Discussion Paper: Review of Egypt in Crisis
After more than 30 years of authoritarian rule under Hosni Mubarak, Egypt has finally moved towards democratization – a theme that is highly apparent during the so-called Arab Spring that caused massive uprisings and protests within the nation in 2011. With resounding calls for the establishment of free and fair elections following the ouster of Mubarak, Egyptians finally succeeded in electing their first-ever democratically elected leader in 30 years, Mohammed Morsi. Morsi, a leader of the Islamic political faction Muslim Brotherhood, won the elections not through a landslide victory, but rather through a mandate highly skeptical over his opponent, a Mubarak-era minister named Ahmed Shafik. Yet, the deposal of Morsi via a military coup somewhat compelled Egypt to go back to the drawing board for another blueprint for democracy, given that its so-called “Deep State” has yet to fade out in the post-Mubarak era. How must Egypt deal with its struggle for democratization? Why was Morsi not an effective replacement for Mubarak? What are the existing political factions within Egypt that provides for its dilemma in becoming a full-fledged democracy? This analytical review of the PBS documentary film Egypt in Crisis seeks to provide answers to the foregoing questions usually asked in relation to the contemporary problem of Egypt in fulfilling democratization. Through analyzing the political factions within Egypt and the continued subjugation of Egyptians under the Deep State, this analytical review of Egypt in Crisis provides constructive evaluations and predictions pertaining to the future of democracy in the beleaguered nation (Smith & Gaviria).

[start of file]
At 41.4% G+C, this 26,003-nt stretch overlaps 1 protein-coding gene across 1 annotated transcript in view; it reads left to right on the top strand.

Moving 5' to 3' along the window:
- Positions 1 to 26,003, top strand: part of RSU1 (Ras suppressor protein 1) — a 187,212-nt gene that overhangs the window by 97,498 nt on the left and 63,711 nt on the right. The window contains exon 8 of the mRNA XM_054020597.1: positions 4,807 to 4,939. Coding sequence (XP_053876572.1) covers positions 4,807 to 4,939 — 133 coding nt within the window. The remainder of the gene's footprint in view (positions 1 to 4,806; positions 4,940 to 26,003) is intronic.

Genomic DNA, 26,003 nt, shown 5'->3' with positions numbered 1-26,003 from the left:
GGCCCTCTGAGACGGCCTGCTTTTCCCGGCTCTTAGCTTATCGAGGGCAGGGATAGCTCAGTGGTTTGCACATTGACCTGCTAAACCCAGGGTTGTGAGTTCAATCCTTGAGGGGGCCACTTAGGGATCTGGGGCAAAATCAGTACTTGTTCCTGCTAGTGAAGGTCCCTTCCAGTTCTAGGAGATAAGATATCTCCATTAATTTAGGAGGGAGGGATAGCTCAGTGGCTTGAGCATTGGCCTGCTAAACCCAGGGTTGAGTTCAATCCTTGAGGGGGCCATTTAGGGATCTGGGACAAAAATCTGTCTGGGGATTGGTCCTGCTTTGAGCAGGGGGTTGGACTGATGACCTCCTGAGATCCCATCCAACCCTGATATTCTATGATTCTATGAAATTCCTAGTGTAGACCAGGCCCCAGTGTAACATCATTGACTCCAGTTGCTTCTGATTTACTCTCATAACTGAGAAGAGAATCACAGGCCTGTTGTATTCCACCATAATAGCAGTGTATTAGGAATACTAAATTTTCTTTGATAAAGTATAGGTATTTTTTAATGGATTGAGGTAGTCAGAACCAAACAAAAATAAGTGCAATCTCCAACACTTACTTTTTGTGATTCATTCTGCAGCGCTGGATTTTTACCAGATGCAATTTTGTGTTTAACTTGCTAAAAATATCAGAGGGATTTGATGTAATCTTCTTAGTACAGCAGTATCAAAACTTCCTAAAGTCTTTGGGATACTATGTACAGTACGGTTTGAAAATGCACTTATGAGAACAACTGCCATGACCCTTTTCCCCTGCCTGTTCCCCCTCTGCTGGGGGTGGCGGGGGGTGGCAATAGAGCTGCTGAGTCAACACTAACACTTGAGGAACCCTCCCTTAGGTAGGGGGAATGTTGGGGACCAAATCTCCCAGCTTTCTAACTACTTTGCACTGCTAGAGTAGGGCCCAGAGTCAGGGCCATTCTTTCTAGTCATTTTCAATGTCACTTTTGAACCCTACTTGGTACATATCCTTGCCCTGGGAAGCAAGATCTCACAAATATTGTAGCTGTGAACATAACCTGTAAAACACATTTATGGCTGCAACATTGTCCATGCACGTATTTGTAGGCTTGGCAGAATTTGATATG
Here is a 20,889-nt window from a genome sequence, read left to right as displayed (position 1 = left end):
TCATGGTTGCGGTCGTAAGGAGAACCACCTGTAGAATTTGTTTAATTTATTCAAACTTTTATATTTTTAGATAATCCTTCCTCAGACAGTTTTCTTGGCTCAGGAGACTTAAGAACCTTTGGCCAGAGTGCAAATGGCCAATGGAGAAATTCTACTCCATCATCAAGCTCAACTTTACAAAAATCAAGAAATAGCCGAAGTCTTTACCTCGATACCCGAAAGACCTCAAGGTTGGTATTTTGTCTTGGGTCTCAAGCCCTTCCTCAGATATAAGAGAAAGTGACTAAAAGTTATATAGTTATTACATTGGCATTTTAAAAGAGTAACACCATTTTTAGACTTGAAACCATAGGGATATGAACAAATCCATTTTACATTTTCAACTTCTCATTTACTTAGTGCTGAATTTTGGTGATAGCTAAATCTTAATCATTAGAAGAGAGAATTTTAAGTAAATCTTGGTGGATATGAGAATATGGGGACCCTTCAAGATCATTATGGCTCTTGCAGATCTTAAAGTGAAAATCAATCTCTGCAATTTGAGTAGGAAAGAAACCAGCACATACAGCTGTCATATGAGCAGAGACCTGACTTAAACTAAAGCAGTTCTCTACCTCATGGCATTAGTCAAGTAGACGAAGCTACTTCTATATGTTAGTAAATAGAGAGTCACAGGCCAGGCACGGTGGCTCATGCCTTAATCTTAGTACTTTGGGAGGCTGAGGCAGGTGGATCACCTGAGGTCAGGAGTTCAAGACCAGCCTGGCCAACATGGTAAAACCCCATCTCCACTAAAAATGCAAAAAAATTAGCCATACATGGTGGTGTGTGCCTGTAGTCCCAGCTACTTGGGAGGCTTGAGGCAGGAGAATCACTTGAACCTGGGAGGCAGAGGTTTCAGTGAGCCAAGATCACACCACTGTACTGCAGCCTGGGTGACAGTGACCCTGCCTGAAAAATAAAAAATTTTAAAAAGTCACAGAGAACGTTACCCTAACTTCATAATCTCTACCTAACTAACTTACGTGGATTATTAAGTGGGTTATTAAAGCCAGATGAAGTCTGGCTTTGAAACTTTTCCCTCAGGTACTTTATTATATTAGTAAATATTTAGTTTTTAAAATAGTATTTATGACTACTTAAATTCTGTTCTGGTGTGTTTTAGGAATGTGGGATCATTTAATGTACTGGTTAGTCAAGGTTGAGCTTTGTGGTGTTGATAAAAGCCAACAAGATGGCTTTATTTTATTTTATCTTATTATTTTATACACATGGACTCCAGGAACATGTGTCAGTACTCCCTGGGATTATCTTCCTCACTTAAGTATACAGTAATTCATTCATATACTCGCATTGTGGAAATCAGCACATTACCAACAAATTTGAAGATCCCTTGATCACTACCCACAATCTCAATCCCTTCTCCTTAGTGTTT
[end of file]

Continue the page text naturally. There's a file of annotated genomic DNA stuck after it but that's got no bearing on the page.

Egypt in Crisis sought for an accurate depiction and analysis of the tumultuous political situation in Egypt brought forth by the Arab Spring uprisings and protests in 2011. The downfall of the Mubarak regime signaled the pent-up frustration of many Egyptians who have suffered under the authoritarian rule of Mubarak and his elements in government, particularly the military. At the same time, political factions within Egypt began uniting with one another in favor of democratization, albeit without forgetting their major differences in interests especially in terms of religion. One could not possibly ignore the turmoil, fury and pain felt by the Egyptians, as shown in Egypt in Crisis, due to their blatant refusal to allow the Mubarak regime to last further. On the field, interviews with those involved in the revolutions during the Arab Spring and experts in Egyptian politics – scholars, politicians and organizational heads, provided a holistic approach for Egypt in Crisis in its objective to document Egypt as it reels towards democratization. One may view Egypt in Crisis as a highly reliable documentary of Egyptian democratization due to its consistent timeline-based depiction of events, which gradually featured crucial elements in Egyptian politics such as the Muslim Brotherhood and Coptic Christians forming the Egyptian citizenry, and the Egyptian military and judiciary comprising the Deep State. The portrayal of the Egyptian citizenry in Egypt in Crisis was done in a balanced manner, despite the fact that it had to focus on the Muslim Brotherhood since the elected successor to Mubarak, the less prominent but nevertheless controversial Morsi, was among its key figures. The Deep State, pertaining to the elements of the Mubarak regime that has since been embedded in Egyptian politics, is thoroughly discussed in Egypt in Crisis as it seeks to explain why democratization in Egypt is currently proceeding at a stunted rate. Moreover, the coverage of the deposal of Morsi makes Egypt in Crisis an accurate depiction of the immediate situation of Egypt in the post-Mubarak era. It is through the foregoing where clarifications on the dubious nature of the Muslim Brotherhood, as Morsi and his stalwarts in parliament sought to introduce Sharia law - conflicting with the vision of a liberal democracy for Egypt, and the intensity of the Deep State as a large hindrance to Egyptian democratization, have emerged. While the accuracy of Egypt in Crisis comes from its on-the-field coverage and interviews with those deeply involved in the democratization struggles of Egypt, it inevitably emerges as a documentary antagonistic to the Deep State, particularly hostile figures such as those in the Egyptian military (Smith & Gaviria).